If you’ve been divorced for at least two years, you can collect from a spouse’s Social Security benefits as early as age 62, so long as you stay single.
Considering that 40% of new marriages include at least one spouse who has previously said “I do,” according to the Pew Research Center, those thinking about retirement and Social Security income should take a close look at their situations before walking down the aisle again.
Social Security is not necessarily meant to replace your income in retirement, but for many, it’s an integral piece of the retirement-income pie. On average, Social Security income replaces about 40% of pre-retirement income. But Social Security, like many government programs, has a lot of rules, exceptions, and contingencies—by some estimates, about 2,700 of them—and determining your best options for how and when to start drawing benefits can be tricky. This can be especially true for those who have been divorced and whose ex’s income was substantially higher.
Let’s take the case of Elaine and Ted. Elaine was a stay-at-home parent or worked part-time for much of their 25-year marriage. Ted was a high-powered executive whose salary continued to climb throughout the last two decades of their marriage. When they divorced, Elaine was in her early 50s and Ted was in his mid-50s.
Fast-forward 10 years, and Ted is remarried, but Elaine has stayed single. Ted is at his full retirement age (FRA) of 66 years old, and his salary has escalated well ahead of where it was when the two were still married. He has no plans to retire before age 70, so by deferring until then, he’s building his own Social Security income nest egg while continuing to bring home a paycheck.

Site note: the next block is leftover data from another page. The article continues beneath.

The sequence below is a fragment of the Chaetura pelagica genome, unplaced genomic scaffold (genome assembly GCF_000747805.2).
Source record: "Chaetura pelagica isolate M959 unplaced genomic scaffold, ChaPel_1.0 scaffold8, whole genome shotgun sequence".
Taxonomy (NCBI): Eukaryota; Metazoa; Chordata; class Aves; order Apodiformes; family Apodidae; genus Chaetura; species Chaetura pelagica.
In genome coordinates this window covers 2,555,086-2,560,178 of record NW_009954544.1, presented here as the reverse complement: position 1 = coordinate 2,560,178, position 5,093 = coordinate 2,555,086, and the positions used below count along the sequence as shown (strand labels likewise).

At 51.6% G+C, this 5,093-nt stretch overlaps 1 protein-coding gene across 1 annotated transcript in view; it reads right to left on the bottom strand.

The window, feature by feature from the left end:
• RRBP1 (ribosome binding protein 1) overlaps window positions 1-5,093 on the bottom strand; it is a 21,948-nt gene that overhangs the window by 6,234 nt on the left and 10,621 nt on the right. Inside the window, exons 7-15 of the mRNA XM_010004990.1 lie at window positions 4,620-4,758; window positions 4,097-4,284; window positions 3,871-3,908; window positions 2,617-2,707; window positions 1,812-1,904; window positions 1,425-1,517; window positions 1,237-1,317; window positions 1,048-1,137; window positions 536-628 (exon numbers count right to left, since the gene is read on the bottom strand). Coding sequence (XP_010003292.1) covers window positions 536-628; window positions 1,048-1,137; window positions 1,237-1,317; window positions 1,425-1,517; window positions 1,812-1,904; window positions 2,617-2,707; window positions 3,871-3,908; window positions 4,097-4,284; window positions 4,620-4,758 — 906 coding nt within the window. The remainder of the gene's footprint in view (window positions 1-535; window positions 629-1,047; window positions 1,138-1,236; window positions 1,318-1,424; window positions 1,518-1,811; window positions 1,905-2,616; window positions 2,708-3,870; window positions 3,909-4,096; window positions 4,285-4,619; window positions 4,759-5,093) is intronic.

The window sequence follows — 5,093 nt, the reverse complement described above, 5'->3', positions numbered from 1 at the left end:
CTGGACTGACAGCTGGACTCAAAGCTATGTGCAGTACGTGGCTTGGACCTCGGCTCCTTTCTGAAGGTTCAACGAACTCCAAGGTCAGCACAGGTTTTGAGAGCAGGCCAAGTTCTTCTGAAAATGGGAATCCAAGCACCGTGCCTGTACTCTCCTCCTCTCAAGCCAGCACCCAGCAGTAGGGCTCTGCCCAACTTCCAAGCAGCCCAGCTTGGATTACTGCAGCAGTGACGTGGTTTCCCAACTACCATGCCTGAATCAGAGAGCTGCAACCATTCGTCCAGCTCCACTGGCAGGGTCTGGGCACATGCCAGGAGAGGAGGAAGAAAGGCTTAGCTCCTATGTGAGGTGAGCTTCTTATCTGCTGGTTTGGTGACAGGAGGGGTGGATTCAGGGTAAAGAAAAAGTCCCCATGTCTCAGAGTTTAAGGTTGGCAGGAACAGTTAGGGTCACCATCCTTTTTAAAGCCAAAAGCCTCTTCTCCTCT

Elaine, meanwhile, is 62 years old. Her full retirement age isn’t until she’s 66 years and two months old (according to the FRA chart on the Social Security Administration website), but she’s at the age where she could begin early withdrawals. As a divorcee who was married for more than 10 years, has been divorced for at least two years, and is still single, she can file to collect based on Ted’s benefit record, which is considerably higher than her own.
If she chooses to do it at age 62, her benefits will be reduced and she will only be eligible for 35.4% of Ted’s benefit. If she waits until she’s at her FRA, she’ll be able to collect as much as 50% of Ted’s benefit (see this Social Security benefit reduction chart). She doesn’t have to wait for Ted to file for his benefits to be able to collect from them.
Also, if she continues to work while receiving any Social Security benefit, the retirement “earnings test” will apply. A section of the SSA website is devoted to earning benefits while working.
That’s not the case for Ted’s new wife, Suzanne, who is also 62 years old and eligible to begin collecting Social Security income, either from her own record or from Ted’s. Like Elaine, if she collects before her FRA, the amount available to her will be reduced. SSA does that under the assumption—based on average lifespans—that people who take Social Security early will be collecting it for many more years than those who wait until they’re 70.
Because they’re still married, Suzanne must wait until Ted files for benefits before she can file for spousal benefits. If she chooses to file from her own benefits, she will get the reduced rate on her own benefits, but it will likely rise to meet what she’s eligible for under Ted’s benefits when he files. But, because she’s filing early, her total take will stay at that 35.4% of Ted’s total. If she were to wait until her FRA, she, too, would get 50% of Ted’s. Again, though, that’s not until Ted files himself.
A few caveats worth noting:
Just remember that the benefits do not include any delayed retirement benefits your ex may have accumulated.
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